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Listed on the National Register of Historic Places, Harwelden Mansion is one of Tulsa's finest historic homes. Now a boutique hotel and event center, it was built in 1923 by wealthy oilman Earl Harwell for his family. It is a beautiful example of English Tudor architecture and has been well maintained over the years. The home features 30 rooms, red-brick walls, seven fireplaces, a slate roof (the first in Tulsa), original light fixtures, and a large projecting bay window above the front door on the east facade. It was restored in 2019. The front lawn features a bronze sculpture depicting a minstrel playing a flute.

  • Harwelden was built in 1923. The name is a Welsh word that means "place from which the Harwells came."
Attracted to the burgeoning oil industry in Tulsa, Earl Palmer arrived here from Texas in 1906 when he was 23 years old. He co-founded an oil company and ten years later sold it another company called Magnolia Petroleum Company, which, after a series of mergers, would eventually become Mobil Oil Corporation. Earl stayed active in the oil field until he passed away in 1950 at the age of 67.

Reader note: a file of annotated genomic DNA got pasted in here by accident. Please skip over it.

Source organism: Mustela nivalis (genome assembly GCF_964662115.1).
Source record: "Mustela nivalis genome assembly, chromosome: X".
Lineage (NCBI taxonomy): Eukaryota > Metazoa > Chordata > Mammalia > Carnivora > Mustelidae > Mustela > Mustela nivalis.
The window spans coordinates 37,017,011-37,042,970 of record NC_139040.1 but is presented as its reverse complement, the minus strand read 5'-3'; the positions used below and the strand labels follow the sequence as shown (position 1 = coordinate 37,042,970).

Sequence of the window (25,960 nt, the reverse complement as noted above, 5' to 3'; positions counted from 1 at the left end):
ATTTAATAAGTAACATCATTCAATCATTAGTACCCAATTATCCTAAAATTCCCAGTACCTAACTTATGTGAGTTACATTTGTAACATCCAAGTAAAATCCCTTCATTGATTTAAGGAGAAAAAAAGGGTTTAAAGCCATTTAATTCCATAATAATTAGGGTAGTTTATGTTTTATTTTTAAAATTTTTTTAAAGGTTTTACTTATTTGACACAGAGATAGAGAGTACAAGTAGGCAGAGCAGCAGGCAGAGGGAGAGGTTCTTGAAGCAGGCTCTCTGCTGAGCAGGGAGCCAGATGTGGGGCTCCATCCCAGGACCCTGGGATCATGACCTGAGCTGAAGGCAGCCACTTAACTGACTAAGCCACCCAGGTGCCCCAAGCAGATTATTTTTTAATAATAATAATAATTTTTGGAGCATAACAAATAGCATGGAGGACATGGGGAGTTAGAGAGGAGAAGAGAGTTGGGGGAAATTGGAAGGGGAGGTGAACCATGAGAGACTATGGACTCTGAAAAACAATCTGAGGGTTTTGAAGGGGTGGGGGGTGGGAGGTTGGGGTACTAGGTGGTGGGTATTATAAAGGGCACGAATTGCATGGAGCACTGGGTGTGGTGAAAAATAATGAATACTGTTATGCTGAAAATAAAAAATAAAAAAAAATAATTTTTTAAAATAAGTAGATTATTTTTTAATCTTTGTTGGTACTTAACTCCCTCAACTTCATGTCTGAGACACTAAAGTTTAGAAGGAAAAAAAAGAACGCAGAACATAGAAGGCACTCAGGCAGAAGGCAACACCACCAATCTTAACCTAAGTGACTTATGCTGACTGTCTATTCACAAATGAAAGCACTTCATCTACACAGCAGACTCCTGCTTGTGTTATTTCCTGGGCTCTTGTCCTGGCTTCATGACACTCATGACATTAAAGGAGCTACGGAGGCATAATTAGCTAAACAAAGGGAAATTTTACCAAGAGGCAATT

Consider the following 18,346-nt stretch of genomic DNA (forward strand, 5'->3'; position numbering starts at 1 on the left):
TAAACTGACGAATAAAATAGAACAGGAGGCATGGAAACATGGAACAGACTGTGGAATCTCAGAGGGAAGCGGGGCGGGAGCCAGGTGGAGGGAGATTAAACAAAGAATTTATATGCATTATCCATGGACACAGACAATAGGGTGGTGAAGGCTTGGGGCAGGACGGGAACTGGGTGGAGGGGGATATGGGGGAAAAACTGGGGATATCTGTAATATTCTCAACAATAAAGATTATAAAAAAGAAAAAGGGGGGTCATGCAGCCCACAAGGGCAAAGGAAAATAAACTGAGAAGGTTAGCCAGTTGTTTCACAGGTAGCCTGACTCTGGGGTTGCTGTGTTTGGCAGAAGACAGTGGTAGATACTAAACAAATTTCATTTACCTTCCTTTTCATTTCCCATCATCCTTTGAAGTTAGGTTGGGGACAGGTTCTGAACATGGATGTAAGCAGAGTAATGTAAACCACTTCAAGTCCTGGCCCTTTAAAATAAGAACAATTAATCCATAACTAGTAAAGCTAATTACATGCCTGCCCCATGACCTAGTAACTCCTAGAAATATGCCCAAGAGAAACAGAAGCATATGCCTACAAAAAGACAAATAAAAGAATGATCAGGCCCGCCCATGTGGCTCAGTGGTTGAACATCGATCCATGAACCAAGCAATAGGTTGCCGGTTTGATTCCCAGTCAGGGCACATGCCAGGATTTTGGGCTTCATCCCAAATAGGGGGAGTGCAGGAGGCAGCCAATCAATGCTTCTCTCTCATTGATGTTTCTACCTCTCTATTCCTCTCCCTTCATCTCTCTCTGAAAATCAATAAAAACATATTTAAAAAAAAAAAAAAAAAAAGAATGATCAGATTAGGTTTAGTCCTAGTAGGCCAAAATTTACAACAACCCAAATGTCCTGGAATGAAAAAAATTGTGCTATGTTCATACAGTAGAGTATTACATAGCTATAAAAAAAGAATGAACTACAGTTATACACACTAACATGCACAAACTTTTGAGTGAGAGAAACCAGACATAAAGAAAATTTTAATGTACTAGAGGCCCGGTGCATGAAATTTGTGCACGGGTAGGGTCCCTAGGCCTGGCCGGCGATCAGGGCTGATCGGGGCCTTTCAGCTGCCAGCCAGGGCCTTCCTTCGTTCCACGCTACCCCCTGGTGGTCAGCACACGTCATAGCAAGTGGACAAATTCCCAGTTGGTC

Earl and his wife, Mary, were active members of the community. They donated money and property to the University of Tulsa, founded the Tulsa Boy's Home, and donated money to the Presbyterian Church. Mary continued philanthropic activities after Earl died. After she passed, ownership of the home was transferred to the Arts and Humanities Council of Tulsa, which was founded in 1960. 
"About Us." Harwelden Mansion. Accessed August 2, 2019.

Ruth, Kent. "Harwelden." National Park Service - National Register of Historic Places Nomination Form. February 8, 1978.

Photo: Wikimedia Commons,_Oklahoma#/media/File:Harwelden_Mansion.jpg